Like most engineers, from the earliest days at school I played around with making things, ' says Mott MacDonald's new director of water utilities 42-year- old Mark Enzer. 'From building dams in the garden to making a go-kart. And equally, ' he adds with a residue of schoolboy relish, 'I enjoyed destroying them again.' He also admits to teenage experiments with fireworks and other chemicals which must have created enough smoke and noise to keep the neighbours in Hampshire awake for much of the night.
All of which conspired to make his first degree, an MA in engineering science at Oxford in the early 1980s, a relatively miserable experience. 'I can't say I enjoyed it, it was just far too theoretical, ' he says.
Luckily Enzer was saved by an astute tutor who recognised his practical streak as a strength and suggested time out. He spent a year at the Water Research Centre in Swindon.
'I was able to get my hands wet. It was enormous fun playing with water all the time, ' he jokes.
The year helped Enzer find his vocation - water engineering - and also taught him about the industry; the difference between clients, consultants and contractors and which were the good ones. He applied to several, taking a job eventually with Mott MacDonald. 'I liked the atmosphere in their office, ' he says. 'And actually I still think that is a good basis for choosing where to go.' His rst assignment in Scotland filled in gaps, he says, 'learning about timber and concrete, and British Standards.' Other early experiences included a water treatment plant in Oman, and projects in China, Thailand and Latvia.
But further experience in the UK proved to be invaluable - 'I had a choice between Manchester and Mauritius, ' he says. And incredibly he chose Manchester, which turned out to be a wise decision as here he learned all about nitrification processes at one of the largest treatment plants in Europe.
He followed that up with a second degree course in 1989.
'I was beginning to get the hang of university, ' he says. This time it was an MSc in process engineering at Leeds followed by more practical training - a year of secondment to Birse in a completely different sector - to complete the experience needed for his civils qualifications.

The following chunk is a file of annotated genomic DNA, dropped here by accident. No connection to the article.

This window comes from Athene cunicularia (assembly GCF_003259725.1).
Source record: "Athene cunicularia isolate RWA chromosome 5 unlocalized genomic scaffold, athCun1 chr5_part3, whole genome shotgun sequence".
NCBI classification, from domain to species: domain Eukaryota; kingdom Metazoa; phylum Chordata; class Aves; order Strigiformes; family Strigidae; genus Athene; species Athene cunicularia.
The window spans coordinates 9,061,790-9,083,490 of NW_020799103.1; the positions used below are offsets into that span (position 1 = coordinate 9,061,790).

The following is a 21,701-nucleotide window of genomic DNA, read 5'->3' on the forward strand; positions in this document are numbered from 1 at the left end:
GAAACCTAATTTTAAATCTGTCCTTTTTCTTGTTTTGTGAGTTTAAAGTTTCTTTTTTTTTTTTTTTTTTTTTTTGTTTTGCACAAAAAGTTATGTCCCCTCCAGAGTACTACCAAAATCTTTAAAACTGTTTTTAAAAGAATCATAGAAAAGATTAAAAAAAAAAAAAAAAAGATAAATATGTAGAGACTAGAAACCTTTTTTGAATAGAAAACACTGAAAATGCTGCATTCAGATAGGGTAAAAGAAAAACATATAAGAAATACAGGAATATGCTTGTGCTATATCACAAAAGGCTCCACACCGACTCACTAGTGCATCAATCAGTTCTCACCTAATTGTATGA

A wide range of project involvement built up experience over the next few years, mainly working from the Mott Cambridge offices, and then he was assigned to Yorkshire 'finally doing projects of my own'. By this time he was thinking a lot about the process of engineering and ways to streamline the output of small projects 'to create a sausage machine as it were', to turn them out economically. Mott's link with contracting partner Bentley on the projects was highly successful, consistently giving savings of 20% and winning clients' plaudits.
Recently he has returned to study, completing an MBA at Cambridge in 2004 and in fact walked off with the highest marks in his year and the John Bolton prize, although in typical engineer style he is reluctant to 'bang on' about it. 'It is not necessarily the best thing in a team environment, ' he remarks.
But these newly acquired management skills will be useful, especially as the team tackles tight targets in the new fourth round Asset Management Programme, where Enzer will be a lead figure in Motts' alliance with Anglian Water. But it should prove exciting for him - after all, it is a very practical problem.